Why Bury Fiction? Part 4 of 4.

Why Bury Fiction? Part 4 of 4.

20100802195840_4c5785e0324e2.jpg picture by robert9949

In case you missed it, you can catch up on the series here: part one, part two, and part three (by guest blogger Adam Reger).

Today, guest blogger Salvatore Pane puts on his cape in order to explain why people keep declaring that fiction is dead:

I’m writing this 30 minutes after the end of LeBron James’ THE DECISION Special on ESPN. I’ve been a basketball follower my entire life. I’m a diehard New York Knicks fan, which explains my currently petulant mood, but the idea I couldn’t help shake during the entire drama-less, lifeless special was how on earth did a championship-less free agent drum up this much nationwide interest and why can’t contemporary fiction do the same? Don’t worry, I’m going to come back to this point again later.

I’ve written about the various tirades decrying the death of fiction many times before, and like Robert and Adam and Carolyn already pointed out, these rants are usually the products of aging writers frightened by technology and the rise of the all-too-dreaded narrative nonfiction. I don’t want to repeat things I’ve already written, so instead, I’m going to pick up a thread started by Adam: the idea that literary fiction isn’t being crowded out of the cultural limelight by creative nonfiction but by video games, television, movies and the myriad forms of entertainment that have emerged in the past hundred years or so.

Compare an issue of Amazing Spider-Man produced today to one forty years ago. How about movies? Check out Inglorious Basterds and then watch an early talkie. Video games? Video games. Look at Modern Warfare 2 then Commando for the Nintendo Entertainment System. Do a side-by-side of The Wire and Leave it to Beaver. These forms of entertainment haven’t just become slightly more sophisticated over the years, they’ve developed their own working languages; they’ve evolved. As funny as it is to say, these forms of entertainment are the new kids on the bock, and of course they’re going to weazle in on the culture at large’s time to read fiction. And to double back to the spectacle that was ESPN’s two-year long coverage of LBJ’s impulse decision to play for Miami, there are just so many other media distractions. Why should I read contemporary fiction when I can play Advance Wars: Days of Ruin for three hours on my Nintendo DS (something I’m guilty of doing this very day!) or watch nonstop debate over why Stephen Strasburg deserves to be on the all star roster?

I can’t remember who said it, but I was reading a recent interview with a writer who said that novels are beginning to occupy the same cultural space that short stories held in the 1980’s–and that short stories are becoming the new poems of the 2010’s. This seems like a fair assessment to me. In the 80’s, a few writers made their livings composing short stories. Today, a few writers make their livings composing novels (George Saunders and a few others notwithstanding). Lee Siegel referred to Harper’s and The Atlantic as “little literary magazines.” This line of thinking is absolutely insane. Neither Harper’s nor The Atlantic claim to be revolutionary or little. They’re the vanguard, much more in line with The New Yorker than McSweeney’s. The reason why I don’t think fiction is dead is because of the wealth of activity and aesthetic diversity I find online. Sites like HTMLGIANT, The Rumpus, Maud Newton’s blog The Millions and The New Republic’s The Book are fast becoming the cultural meeting grounds for the new literati even if the outgoing generation, Siegel included, is unaware. Flash fiction is well on its way to becoming the most innovative genre in contemporary American fiction and the work being published in places like PANK, The Collagist, Pear Noir!, elimae, Caketrain, Annalemma and many others shows firsthand that there’s a burgeoning scene of emerging writers who are not just rehashing trends and styles that have come before.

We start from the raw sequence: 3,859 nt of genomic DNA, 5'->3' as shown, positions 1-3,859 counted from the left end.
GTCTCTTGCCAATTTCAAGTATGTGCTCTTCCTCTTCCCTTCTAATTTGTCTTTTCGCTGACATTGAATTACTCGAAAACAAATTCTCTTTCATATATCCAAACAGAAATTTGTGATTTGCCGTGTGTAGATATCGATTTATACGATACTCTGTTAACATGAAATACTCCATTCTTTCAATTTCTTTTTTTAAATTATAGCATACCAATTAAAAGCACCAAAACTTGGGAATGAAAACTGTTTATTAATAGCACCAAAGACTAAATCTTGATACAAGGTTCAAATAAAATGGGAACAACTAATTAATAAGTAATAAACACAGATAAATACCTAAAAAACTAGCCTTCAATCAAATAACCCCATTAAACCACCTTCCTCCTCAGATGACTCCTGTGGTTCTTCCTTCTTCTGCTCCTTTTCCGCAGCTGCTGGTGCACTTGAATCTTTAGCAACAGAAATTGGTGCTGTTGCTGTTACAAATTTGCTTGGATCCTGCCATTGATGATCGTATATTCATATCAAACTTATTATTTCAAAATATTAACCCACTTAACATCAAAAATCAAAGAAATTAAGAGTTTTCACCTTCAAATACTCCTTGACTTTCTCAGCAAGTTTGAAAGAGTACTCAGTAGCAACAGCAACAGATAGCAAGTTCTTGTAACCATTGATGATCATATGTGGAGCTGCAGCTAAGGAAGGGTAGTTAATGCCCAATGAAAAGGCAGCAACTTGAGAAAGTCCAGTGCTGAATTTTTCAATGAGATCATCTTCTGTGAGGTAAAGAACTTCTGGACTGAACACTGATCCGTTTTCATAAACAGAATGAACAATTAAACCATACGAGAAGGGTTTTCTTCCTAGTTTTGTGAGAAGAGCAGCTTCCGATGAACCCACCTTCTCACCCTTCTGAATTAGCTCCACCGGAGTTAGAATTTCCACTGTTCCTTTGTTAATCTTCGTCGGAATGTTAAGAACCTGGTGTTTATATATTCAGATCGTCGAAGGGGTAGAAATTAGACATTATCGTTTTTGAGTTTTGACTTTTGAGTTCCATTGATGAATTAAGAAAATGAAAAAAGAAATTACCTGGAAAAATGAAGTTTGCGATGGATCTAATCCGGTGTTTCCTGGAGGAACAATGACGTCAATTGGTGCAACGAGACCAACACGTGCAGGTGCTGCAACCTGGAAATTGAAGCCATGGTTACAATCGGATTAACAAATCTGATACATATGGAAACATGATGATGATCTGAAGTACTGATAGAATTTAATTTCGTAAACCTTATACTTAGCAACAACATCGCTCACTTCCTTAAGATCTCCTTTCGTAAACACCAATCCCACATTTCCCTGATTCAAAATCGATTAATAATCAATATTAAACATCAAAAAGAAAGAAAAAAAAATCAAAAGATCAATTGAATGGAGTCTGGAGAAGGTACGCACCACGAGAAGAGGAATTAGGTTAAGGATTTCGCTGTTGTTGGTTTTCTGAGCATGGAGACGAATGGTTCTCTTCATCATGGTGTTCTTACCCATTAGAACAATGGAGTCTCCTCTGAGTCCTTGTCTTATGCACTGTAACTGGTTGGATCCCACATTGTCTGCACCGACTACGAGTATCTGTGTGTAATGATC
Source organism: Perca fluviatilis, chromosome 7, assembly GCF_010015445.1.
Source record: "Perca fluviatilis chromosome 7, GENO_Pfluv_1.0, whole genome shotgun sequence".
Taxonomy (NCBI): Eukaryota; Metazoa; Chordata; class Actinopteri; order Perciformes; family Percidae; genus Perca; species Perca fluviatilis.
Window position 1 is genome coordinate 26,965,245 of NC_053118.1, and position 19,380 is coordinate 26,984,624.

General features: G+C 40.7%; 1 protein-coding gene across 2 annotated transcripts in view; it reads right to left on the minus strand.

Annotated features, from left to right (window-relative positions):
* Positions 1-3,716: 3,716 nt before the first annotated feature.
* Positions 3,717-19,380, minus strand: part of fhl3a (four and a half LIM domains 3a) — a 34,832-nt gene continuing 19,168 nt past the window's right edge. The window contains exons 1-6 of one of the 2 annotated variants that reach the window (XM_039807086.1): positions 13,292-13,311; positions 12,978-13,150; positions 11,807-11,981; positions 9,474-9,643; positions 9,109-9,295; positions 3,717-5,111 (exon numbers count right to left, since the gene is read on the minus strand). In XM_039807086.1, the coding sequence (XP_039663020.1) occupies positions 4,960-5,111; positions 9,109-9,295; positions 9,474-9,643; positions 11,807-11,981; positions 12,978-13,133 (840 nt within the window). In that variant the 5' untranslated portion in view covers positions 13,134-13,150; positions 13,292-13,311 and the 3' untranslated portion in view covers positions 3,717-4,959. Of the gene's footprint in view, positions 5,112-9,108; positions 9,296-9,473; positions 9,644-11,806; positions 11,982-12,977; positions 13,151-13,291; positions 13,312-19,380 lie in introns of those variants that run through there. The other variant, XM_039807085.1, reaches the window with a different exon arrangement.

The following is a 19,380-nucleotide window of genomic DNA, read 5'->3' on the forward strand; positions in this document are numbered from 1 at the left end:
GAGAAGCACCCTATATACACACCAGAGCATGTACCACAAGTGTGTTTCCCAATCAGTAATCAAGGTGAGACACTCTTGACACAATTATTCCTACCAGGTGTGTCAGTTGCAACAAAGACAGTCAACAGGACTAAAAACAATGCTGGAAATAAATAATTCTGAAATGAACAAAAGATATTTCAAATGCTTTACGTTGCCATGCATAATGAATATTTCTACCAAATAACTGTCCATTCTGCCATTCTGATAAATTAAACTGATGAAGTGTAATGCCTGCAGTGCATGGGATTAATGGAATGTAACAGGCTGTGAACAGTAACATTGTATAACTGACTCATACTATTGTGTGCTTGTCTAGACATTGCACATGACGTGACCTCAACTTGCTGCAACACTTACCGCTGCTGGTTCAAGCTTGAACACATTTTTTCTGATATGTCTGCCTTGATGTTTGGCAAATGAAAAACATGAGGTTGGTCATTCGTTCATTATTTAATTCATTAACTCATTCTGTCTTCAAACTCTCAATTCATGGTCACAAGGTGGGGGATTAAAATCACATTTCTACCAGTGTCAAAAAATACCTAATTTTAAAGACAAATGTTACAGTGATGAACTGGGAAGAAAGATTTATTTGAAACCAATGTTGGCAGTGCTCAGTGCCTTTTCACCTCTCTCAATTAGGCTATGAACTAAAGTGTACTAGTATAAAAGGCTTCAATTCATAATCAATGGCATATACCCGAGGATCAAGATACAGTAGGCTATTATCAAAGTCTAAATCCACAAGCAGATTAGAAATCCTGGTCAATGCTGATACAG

For much of my “WRITING CAREER,” and I use those words in the loosest possible sense, I always thought that I was doing my work in a kind of void. Sure, I knew people through my MFA program or undergrad institution who were writing, but I never really felt part of a large, nationwide (or global) community. That is no longer the case. We as writers and readers have so many great outlets now for networking and meeting other writers and readers interested in similar material. The enthusiasm I see day in and day out on these websites is more than enough to convince me that fiction is not even close to dying, and although our place on the cultural totem pole may be shifting, new writers are emerging and the work they’re doing is unquestionably important.


Salvatore Pane was born and raised in Scranton, Pennsylvania.  After college, he attended the University of Pittsburgh where he received his MFA in Creative Writing.

His fiction has been published by PANK, Quick Fiction, Weave, We Are Champion, Corium MagazineThe Catalonian ReviewThe Boston Literary Magazine and Folio and is in current consideration for the 2011 Pushcart Prize. He won the 2010 Turow-Kinder Award in Fiction judged by Stewart O’ Nan with an excerpt from his novel-in-progress, The Collected Works of the Digital Narcissist. Salvatore also writes comic books. His debut, a 110-page original graphic novel, The Black List, is forthcoming from Arcana Studios. He co-wrote it with Mark Kleman. Lamair Nash supplied the art.  You can visit his blog here.

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